• The sharing within the group of a same ‘learning experience
By having this in place, there is, within any training being given, support for the diversity of learners to produce equality for all. At times it may be necessary to deal with difficult or challenging situations or learning individuals. However, it is always important that the appropriate action is taken to ensure that you do not undermine the diverse nature of the individual learner. One way is to see challenging situations as learning opportunities.
If the training delivery does not meet the learning styles of individual learners, then it will be counterproductive and inclusive learning will not take place.
The Visual, Auditory and Kinaesthetic (VAK) learning styles model suggests that the majority of learners can be divided into one of three styles of learning namely:
• Visual
• Auditory
• Kinaesthetic
‘Visual’ learners tend to remember what they have seen or observed through various mediums, e.g. Pictures, diagrams, handouts and flip-charts. They are good at remembering faces and enjoy watching and observing.
‘Auditory’ learners tend to remember listening to the spoken work and usually use the phrases like ‘tell me’ and ‘let us talk it over’. They are very good at taking instructions over the telephone.
‘Kinaesthetic’ learners learn by doing. They like to keep their hands busy and are best at remembering what they have done, rather than what they have seen or heard.
Any initial assessment that is undertaken to support any current learning that is to take place, must take into account previous experience and the needs of the individual learner, to ensure that any potential learning to be undertaken supports any qualification requirements that the learner may have and is inclusive to all.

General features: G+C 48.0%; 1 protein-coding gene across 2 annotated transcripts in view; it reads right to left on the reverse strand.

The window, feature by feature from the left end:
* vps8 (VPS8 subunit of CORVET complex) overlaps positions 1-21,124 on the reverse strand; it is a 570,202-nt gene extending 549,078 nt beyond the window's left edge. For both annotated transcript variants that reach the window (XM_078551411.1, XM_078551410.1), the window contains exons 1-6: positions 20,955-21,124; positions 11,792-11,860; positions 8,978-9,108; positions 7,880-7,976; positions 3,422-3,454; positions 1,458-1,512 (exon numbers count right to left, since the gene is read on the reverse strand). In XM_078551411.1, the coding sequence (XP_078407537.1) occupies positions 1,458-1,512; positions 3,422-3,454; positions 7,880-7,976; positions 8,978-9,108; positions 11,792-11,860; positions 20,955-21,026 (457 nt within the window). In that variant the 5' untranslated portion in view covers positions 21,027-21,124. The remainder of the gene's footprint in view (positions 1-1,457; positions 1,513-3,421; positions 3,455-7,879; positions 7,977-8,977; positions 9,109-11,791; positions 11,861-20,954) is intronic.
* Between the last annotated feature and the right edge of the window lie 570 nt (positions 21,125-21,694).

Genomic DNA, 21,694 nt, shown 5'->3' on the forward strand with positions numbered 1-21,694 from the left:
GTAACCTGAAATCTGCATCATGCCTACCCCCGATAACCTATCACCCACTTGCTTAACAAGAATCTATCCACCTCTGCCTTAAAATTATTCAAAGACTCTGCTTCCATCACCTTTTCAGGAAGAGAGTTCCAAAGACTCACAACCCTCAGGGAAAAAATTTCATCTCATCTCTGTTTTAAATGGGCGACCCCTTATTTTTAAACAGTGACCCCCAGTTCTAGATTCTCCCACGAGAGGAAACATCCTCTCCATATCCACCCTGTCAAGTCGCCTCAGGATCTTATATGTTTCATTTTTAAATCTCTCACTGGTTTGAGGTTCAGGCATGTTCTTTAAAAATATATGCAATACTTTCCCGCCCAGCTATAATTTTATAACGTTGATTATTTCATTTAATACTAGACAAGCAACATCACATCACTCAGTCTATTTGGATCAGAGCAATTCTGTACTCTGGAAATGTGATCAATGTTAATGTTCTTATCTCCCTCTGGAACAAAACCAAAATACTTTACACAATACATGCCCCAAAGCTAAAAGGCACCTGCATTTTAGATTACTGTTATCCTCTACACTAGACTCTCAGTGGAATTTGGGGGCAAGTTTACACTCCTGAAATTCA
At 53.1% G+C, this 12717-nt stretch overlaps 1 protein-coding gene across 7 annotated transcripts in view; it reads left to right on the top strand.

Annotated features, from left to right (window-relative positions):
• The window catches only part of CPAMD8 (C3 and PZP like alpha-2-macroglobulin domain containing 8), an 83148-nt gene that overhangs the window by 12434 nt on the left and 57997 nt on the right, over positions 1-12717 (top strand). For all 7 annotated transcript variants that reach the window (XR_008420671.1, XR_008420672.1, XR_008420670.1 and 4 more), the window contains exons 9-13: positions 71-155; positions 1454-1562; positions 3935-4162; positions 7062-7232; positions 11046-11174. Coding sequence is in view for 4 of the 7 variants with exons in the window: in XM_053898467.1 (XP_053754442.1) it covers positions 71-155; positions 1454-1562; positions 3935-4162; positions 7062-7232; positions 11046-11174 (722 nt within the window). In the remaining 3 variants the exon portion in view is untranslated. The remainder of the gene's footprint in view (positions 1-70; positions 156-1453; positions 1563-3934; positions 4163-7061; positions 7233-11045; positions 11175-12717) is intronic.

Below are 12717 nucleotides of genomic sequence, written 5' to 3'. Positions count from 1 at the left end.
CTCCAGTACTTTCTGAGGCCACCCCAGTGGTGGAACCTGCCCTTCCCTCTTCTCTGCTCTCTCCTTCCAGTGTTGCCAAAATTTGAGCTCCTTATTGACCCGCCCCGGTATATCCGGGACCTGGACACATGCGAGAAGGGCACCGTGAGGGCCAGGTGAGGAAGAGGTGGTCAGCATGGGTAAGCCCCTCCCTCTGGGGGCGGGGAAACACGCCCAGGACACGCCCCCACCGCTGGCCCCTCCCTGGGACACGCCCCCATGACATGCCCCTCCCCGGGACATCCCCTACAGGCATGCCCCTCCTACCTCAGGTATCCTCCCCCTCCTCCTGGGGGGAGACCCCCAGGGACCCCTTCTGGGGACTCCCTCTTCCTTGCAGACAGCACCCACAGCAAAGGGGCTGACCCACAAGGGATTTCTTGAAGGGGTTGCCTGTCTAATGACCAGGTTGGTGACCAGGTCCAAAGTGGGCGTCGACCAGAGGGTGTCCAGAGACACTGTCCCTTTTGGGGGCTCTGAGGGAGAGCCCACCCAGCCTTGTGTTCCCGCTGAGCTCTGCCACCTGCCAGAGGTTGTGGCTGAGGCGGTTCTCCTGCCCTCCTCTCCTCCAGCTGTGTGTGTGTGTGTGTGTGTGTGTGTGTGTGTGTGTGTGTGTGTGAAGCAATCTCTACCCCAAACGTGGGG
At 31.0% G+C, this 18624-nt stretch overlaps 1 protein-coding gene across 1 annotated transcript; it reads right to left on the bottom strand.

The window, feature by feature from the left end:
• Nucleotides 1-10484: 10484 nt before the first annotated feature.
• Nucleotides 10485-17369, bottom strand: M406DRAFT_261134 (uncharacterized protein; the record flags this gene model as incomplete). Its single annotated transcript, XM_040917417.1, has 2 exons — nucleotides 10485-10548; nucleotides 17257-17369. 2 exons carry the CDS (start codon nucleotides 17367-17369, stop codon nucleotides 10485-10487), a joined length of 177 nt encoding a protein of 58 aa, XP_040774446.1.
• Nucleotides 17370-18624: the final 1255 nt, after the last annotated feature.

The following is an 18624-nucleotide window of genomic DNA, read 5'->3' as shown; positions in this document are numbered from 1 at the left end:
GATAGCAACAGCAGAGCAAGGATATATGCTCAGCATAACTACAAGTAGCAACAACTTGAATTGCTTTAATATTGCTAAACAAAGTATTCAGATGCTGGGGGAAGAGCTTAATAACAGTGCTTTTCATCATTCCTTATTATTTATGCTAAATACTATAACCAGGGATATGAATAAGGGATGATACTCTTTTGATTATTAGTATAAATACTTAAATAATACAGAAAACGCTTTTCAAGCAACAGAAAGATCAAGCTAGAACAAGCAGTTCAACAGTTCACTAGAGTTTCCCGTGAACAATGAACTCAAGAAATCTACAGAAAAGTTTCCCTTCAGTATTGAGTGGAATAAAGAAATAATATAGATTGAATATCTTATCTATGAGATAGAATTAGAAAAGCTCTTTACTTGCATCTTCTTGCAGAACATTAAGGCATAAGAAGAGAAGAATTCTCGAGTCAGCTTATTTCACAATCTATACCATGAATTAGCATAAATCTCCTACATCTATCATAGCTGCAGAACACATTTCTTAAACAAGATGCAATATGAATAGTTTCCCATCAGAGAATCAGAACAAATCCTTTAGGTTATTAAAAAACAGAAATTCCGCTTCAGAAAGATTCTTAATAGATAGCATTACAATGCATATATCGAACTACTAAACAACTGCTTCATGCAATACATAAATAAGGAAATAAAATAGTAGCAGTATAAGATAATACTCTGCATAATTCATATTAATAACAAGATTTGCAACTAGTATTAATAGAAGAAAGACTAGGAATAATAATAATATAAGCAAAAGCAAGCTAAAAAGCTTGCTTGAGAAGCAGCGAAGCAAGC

Within any group of learners in a training environment, it is important to know that there will be individuals with different learning styles. By using different teaching approaches and strategies, the needs of as many learners as possible will be taken into account. These might be:
a) learner lead – where the learner learns at their own pace of learning.
b) Learning by doing – where the learner will demonstrate what they have learned and been taught.
c) Experimentation – more of a ‘hands on’ kinaesthetic style learning approach.
To facilitate effective delivery of any training that takes place, it is important to understand this difference. One way is maybe to invite all learners to take a self-assessment questionnaire e.g. VAK Learning Styles self-assessment questionnaire. This will identify the preferred learning style of individuals and understand the type of learning that best suits.
What must always be remembered, is that is not about what you are teaching. It is about what the individual learner will learn. By using different teaching approaches and methods, the needs of as many learners as possible is taken into account supporting inclusive teaching and learning. It promotes interest for the learner whilst enabling them to acquire new skills.